I want to talk to you about what I think is a key moment
Hi everybody. Let me tell you where I am right now. We’re wrapping up the conference over here in the PMI Global Conference in Chicago. Wrapping it up after spending a weekend promoting the official formal launch of the Agile Practice Guide. Oh my gosh. It’s finally here. This is a huge moment.
Finally, finally what we have is a starting place for project managers who want to understand what this Agile business is about. And that starting point now, for the first time, is non-commercial, methodology agnostic, community authored, and done in collaboration with the Agile Alliance. The oldest and most credible organization associated with Agile methods. They started the whole thing, right?
This is so important because for so long, project managers have been overwhelmed, confused by all the different options out there, and having to filter out the commercial interest. And so now we have a really important starting point. That’s the key milestone.
We have some key messages
Message #1 is, Agile is a mindset
It’s a collection of approaches to work based on values and principles. Values like customer collaboration over contract negotiation. Values like a working product is the highest priority and the most important measure of success, as opposed to comprehensive documentation. I’d rather say that I’ve delivered 7 out of my 10 product features than, to say that I’m 70% done with planning.
Message #2, is that one size Agile does not fit all
Agile is a mindset based on values and because of that, one size Agile does not fit all. Every Agile team is unique. Every Agile project has a unique approach. And so that’s what is exciting, is that there’s a collection of techniques here that are pulled from a variety of different frameworks, but listed here for you to use and to tailor. In fact, one size does not fit all, means you need to figure out, how do I choose? And so there’s some tailoring considerations here.
And you need to figure out, am I using Agile for the right projects? And there’s some suitability filters. So for example, you may not want to choose frequent and delivery into an operational environment of a life critical pace maker, because if I’m a life critical pace maker and I’m kind of in a prototype mode, I might kill somebody. Isn’t it great that we have other techniques that we can add on top of that? And so those suitability filters allow us to pick and choose what makes sense.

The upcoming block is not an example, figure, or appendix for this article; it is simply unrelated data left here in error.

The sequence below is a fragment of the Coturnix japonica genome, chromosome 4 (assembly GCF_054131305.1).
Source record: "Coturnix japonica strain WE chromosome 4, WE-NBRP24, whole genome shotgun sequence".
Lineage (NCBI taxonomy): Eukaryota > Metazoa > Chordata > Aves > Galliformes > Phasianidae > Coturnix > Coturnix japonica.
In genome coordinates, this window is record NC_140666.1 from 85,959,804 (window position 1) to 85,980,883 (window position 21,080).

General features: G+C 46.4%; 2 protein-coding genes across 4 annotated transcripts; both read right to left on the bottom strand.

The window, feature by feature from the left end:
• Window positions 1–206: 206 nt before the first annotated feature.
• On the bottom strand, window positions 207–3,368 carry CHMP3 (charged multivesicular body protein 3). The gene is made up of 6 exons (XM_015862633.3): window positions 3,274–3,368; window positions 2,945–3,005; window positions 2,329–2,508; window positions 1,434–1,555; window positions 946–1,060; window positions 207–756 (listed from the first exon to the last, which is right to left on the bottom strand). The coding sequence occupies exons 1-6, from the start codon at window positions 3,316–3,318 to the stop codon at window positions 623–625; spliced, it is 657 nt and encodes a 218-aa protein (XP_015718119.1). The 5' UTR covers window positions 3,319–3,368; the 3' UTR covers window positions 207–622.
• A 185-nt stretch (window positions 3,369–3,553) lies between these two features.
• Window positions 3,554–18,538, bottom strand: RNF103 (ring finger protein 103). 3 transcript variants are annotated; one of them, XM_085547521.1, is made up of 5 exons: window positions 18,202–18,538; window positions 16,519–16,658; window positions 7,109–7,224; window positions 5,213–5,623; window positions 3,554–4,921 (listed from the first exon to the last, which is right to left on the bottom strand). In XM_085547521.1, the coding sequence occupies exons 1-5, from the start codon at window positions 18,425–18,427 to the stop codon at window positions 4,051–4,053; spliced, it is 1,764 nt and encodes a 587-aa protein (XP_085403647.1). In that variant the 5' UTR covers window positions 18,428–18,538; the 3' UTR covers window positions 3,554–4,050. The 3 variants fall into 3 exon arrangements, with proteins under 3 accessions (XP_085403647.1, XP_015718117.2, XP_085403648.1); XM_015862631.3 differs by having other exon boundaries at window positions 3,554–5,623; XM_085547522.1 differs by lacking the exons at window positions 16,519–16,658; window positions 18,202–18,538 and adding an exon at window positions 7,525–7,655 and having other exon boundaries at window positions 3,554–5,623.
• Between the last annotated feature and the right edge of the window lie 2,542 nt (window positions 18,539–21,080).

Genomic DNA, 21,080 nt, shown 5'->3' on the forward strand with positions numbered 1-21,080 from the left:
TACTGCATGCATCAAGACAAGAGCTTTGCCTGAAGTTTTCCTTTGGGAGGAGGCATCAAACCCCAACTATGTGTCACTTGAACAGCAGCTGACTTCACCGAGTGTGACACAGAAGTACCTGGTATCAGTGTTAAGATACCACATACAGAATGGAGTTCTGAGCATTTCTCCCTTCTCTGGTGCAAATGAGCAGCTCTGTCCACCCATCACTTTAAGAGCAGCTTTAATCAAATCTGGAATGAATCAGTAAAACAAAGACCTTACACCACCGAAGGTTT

So those are some key messages. And another key message for the project manager who is getting started, is go check this book out. It’s a really simple way to get going, and you can pick and choose. There’s a section in here about hybrid, and what does that mean. And what does it not mean.
There’s a section in here about the impact of an Agile environment to the PMO. And it turns out it does not mean fire the PMO. It means reframe and reform. Good conversations to have.
And if you’re an Agile champion, and a lot of this stuff is old hat to you, that’s great.
Hand it out. If you got project managers who tend to be the ones most confused and not totally onboard, in your perspective, then give this to them and say, “Hey, check this out. I got a couple of logos here that are totally credible, you might want to think about perusing it a little bit.” And if you’re an Agile champion, please, please, please, use the talking points around one size does not fit all, and Agile is a mindset. And then that way you can help further the conversation with the target audience of project managers.
I think you can tell, I’m kind of excited. We’ve been working on this for years, and the timing is just right based on the maturity of the Agile conversation in the industry, and based on where the practitioner base is wanting to have this kind of material.
I’m drinking coffee, so here’s a big toast to all the people that went into this, and let me be a part of it. So thank you to the universe and to the project management people, you know who you are. I encourage you to go check it out.